Oct 28, 2016

No Such Thing as 'Just Words'

By Cheryl Magness

When asked in a presidential Town Hall to comment on the offensive remarks he made about women in a 2005 video, Republican nominee Donald Trump said, "It's just words." Whatever one thinks of that response, the attempt to draw a line between words and actions is something to which most people can probably relate. Certainly each of us can recall times when we would not have fared well if judged by our words. We sometimes find it useful to engage in small talk and pleasantries that hide rather than share our true feelings. We teach our children to separate words from actions when we tell them, in response to teasing and name-calling, that “sticks and stones may break my bones but words will never hurt me.”

And yet the truth is that words don’t exist in a vacuum. They stand for things, which means they have great potential for both good and harm. Election season is unfortunately often a reminder of the latter. In trying to study the candidates and discuss with friends and family the choice we have been given, we may have experienced the pain of words coming between us and people we care about. In listening to the candidates, reporters and analysts, we may have felt frustrated, angry, or anxious, perhaps wishing all the words that daily bombard us would just go away.

Why is it this way? Isn’t language a gift of God? Isn’t it supposed to help? The answer is yes. But language, like all of God’s good gifts, has been stained by sin. That which was intended to be a vehicle for truth is now too often a tool for evil and deception. George Orwell, in his 1946 essay “Politics and the English Language,” noted that “political language is designed to make lies sound truthful and murder respectable, and to give an appearance of solidity to pure wind.” He could as easily have made his observation about language in general. In the hands of fallen mankind, words are just another means of trying to assert our will over God’s. As we do with all of His gifts, we take and twist the gift of language, using it for our own selfish purposes instead of as He intended.

We should not be surprised that when Satan wants to get a foothold, one of the first things he goes after is our words. They are, after all, a huge part of what makes us human, connecting us to one another in and across time and providing the starting point for almost any human endeavor. What better way to attack us? Satan, in tempting Adam and Eve to sin, used words to plant seeds of doubt about God’s words for them, asking, “Did God actually say?” Satan knew that if he could make Adam and Eve question their Creator’s words, their relationship with that Creator, and with each other, would be devastatingly compromised.

So it is with our own relationships. Words allow us to express both the best and the worst of ourselves. We can turn on a dime from using our words to speak comfort, encouragement, and love to using them to tear down, mock and belittle. We complain about the politicians who play fast and loose with words, yet if we are honest with ourselves, we are just as guilty as they are of picking and choosing on the basis of utility or convenience which words we will honor. We readily cast blame when others hurt us with their words, but when our own words are shown to be unkind we hide behind the same tired defense as the politicians: “That’s not what I meant. Those were just words. You are the one who has misunderstood.”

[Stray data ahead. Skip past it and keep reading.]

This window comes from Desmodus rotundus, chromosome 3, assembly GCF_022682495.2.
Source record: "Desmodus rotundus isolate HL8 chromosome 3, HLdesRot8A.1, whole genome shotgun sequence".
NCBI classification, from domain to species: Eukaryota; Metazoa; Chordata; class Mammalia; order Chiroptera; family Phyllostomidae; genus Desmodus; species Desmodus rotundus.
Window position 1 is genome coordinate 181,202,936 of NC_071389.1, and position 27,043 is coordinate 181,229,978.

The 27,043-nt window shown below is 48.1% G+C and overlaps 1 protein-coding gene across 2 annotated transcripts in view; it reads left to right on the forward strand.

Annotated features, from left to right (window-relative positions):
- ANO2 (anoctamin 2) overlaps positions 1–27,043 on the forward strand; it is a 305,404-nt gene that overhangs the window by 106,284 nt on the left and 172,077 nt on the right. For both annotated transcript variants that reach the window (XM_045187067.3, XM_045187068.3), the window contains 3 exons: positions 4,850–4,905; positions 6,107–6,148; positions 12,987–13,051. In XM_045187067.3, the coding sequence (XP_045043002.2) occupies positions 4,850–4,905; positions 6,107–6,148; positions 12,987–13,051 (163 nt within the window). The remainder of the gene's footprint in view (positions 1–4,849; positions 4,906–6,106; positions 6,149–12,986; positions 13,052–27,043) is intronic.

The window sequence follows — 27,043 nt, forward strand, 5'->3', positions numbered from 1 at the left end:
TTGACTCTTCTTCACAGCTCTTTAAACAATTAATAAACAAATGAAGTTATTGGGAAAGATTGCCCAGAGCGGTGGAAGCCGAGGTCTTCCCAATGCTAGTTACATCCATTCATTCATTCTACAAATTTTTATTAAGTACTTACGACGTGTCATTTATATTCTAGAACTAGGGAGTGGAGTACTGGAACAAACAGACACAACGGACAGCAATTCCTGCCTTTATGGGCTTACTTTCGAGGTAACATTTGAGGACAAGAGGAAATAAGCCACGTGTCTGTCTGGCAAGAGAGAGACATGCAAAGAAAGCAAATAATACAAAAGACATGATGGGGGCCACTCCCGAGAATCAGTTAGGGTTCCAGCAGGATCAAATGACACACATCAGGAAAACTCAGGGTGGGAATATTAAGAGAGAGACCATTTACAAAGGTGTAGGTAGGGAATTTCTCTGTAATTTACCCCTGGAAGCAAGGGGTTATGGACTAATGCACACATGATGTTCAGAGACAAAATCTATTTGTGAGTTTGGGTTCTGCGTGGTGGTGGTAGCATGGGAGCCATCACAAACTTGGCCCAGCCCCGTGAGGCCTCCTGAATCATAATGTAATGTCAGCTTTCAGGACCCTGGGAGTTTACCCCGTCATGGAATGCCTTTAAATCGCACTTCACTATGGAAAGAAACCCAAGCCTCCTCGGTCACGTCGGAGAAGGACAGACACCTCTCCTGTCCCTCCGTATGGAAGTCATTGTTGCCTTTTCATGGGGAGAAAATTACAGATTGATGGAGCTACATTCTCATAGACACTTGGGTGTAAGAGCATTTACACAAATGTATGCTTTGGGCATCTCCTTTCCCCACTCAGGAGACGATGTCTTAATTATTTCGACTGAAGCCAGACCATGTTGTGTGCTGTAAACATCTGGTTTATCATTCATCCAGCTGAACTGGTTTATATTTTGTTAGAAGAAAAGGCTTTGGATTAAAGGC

Ultimately, though, we must acknowledge that no matter where we find ourselves--in the locker room, the Church, the political arena, the workplace, on Facebook, or in our own home--words don’t stand apart from actions. Words mean things. Not only do they mean things—they do things. “In the beginning was the Word, and theWord was with God, and the Word was God.” It was through His words that God the Father spoke the world into existence. It was through the Word made flesh that He carried out His plan of salvation for His creation. It is through His holy Word that He continues to call, gather and enlighten the saints as they await His return at the end of time.

For many, perhaps for most of us, this campaign has been a particularly wearying one, due in no small part to the words that have permeated it. Thanks be to God that it is almost over! Thanks be to God also that when our human words are anything but God-pleasing, He calls us to repentance, extending His gifts of forgiveness, grace and mercy. In Him and Him alone we are able to turn from our sinful human words and wrap ourselves in those life-giving words spoken at our Baptism: “In the name of the Father, and of the Son, and of the Holy Spirit.” On November 9 as we awake to a new political landscape, whatever it may be, let us rise as on every other day and return to our Baptism, keeping our eyes fixed on the cross of Christ and trusting in His Word as we continue to live out the life He has bought for us.


Cheryl is the sister of ten, daughter of two, mother of three, and wife of one. She was an English teacher in a past life but these days freelances as a writer and musician. She blogs at A Round Unvarnish'd Tale and has also been published by The FederalistAmerican ThinkerOnFaith, and Touchstone magazine. Cheryl lives in Oklahoma with her husband, a Lutheran cantor, and their three children.

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